COLUMBIA — Smithton Middle School’s annual spring play has been canceled this year, less than a month before the first performance, because the school deemed the content too mature for some students.
The plays, which were to begin March 6, deal with a subject of concern to middle schoolers, but are presented in a controversial manner.
Principal Craig Martin and drama teacher Deborah Baldwin decided to cancel the production, composed of two short plays.
“The plays are called ‘Thank You for Flushing My Head in the Toilet (and other rarely used expressions)’ and ‘Now You See Me,’” Baldwin said. “They speak about bullying and school violence.”
Last year, students presented “Number the Stars” and in 2006 they performed “Tom Sawyer.”
The decision to cancel was made for many reasons, according to a letter sent by the school to the parents of students.
According to the letter, the plays would require that students be prepared by teachers for the mature content presented, but the class time necessary to do so might not be available with Missouri Assessment Program testing coming up. The plays could be “a little too much” for some middle school students, according to the letter.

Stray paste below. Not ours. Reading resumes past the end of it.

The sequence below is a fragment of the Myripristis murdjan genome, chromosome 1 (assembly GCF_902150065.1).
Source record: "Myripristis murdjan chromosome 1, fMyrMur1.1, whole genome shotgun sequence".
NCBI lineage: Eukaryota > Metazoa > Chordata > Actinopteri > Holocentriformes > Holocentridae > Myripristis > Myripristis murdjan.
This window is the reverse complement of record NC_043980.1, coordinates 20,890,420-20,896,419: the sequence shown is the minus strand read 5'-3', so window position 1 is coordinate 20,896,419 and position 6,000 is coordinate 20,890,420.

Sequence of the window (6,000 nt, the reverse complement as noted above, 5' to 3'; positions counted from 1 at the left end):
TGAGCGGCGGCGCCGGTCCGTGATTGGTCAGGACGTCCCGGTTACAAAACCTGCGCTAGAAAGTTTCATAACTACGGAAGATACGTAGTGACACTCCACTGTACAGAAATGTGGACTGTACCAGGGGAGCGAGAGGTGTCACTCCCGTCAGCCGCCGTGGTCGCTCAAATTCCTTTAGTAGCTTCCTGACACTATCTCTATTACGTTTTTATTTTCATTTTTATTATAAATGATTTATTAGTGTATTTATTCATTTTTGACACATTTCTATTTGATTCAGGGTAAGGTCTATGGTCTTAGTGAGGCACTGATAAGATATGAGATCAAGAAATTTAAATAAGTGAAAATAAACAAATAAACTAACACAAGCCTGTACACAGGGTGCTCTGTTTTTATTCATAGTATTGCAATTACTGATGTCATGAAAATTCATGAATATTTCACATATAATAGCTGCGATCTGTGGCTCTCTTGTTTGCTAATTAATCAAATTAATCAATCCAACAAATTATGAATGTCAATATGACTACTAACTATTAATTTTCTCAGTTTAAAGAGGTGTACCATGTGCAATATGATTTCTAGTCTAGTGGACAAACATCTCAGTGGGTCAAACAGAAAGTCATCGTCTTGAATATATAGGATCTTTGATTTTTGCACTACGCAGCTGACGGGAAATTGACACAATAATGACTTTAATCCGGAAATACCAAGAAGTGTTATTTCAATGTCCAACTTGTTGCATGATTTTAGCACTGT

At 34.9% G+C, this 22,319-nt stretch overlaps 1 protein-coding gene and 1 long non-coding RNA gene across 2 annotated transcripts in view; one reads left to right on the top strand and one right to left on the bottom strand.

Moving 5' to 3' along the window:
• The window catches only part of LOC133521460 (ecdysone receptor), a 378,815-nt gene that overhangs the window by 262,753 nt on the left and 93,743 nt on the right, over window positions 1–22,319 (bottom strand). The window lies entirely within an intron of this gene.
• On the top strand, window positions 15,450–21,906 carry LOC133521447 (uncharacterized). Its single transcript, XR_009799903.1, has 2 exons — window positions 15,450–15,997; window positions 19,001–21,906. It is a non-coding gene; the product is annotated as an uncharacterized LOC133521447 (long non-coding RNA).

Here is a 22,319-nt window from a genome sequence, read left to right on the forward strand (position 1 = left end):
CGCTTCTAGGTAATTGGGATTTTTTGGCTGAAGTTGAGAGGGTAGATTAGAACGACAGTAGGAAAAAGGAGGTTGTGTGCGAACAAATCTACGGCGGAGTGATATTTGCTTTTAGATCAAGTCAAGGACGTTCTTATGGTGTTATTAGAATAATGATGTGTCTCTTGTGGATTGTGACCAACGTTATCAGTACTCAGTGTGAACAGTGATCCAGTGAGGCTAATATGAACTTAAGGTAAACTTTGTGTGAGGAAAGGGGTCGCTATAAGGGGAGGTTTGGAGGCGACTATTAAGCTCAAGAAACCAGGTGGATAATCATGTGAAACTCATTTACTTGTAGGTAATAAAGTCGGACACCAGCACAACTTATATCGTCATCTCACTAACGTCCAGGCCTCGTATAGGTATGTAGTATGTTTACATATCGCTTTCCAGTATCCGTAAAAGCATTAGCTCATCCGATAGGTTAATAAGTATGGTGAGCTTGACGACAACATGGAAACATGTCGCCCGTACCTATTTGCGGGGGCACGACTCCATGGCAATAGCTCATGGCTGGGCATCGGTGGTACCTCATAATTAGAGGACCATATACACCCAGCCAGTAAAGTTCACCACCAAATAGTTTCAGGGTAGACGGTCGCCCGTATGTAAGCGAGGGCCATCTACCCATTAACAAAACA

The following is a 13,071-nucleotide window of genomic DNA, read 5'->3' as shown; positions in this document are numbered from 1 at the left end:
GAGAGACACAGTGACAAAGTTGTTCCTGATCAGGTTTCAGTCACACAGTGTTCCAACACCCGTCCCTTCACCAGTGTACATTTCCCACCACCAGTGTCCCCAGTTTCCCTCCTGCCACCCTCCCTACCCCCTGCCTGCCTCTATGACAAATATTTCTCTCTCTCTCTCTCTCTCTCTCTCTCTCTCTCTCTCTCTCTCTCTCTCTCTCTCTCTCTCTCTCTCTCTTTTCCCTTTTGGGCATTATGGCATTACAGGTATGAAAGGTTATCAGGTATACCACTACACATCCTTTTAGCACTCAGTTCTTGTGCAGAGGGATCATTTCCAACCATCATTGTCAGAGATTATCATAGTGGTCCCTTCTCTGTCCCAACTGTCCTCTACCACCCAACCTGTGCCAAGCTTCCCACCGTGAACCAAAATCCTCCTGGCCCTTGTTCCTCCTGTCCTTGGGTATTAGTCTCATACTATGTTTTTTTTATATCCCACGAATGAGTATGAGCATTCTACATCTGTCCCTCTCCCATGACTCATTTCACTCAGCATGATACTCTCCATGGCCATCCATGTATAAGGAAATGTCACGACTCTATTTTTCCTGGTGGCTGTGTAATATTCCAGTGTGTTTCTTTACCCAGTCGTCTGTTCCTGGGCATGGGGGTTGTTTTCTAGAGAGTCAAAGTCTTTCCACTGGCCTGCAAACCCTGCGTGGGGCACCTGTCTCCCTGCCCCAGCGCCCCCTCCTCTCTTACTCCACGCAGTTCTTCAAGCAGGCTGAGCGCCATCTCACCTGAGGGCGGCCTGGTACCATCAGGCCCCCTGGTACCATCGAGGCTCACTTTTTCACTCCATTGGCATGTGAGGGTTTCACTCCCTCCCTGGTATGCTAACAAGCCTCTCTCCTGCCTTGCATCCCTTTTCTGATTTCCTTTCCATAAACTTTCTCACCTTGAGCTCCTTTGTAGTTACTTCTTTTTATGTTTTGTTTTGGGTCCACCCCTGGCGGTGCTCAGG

“Personally, I think we misjudged the content of the plays and didn’t realize the amount of teacher preparation it would take to ready the students seeing the plays,” Baldwin said.
“Now You See Me,” a one-act play by Jonathan Dorf, is a comedy with serious overtones about a non-descript teenager collapsing under pressure from parents, teachers and other students. “Thank You for Flushing My Head in the Toilet (and other rarely used expressions),” also by Dorf, is a drama concerning two students and the bullying they face at school.
Everyone involved in the production of the plays had been working hard to bring these productions to the stage.
“My students and I were disappointed, but sometimes it’s best to play it safe and that’s where I stand on the issue,” Baldwin said.
Because of the belated decision, the school will not sponsor a production this spring.
Martin confirmed the details of the letter, but did not wish to comment further.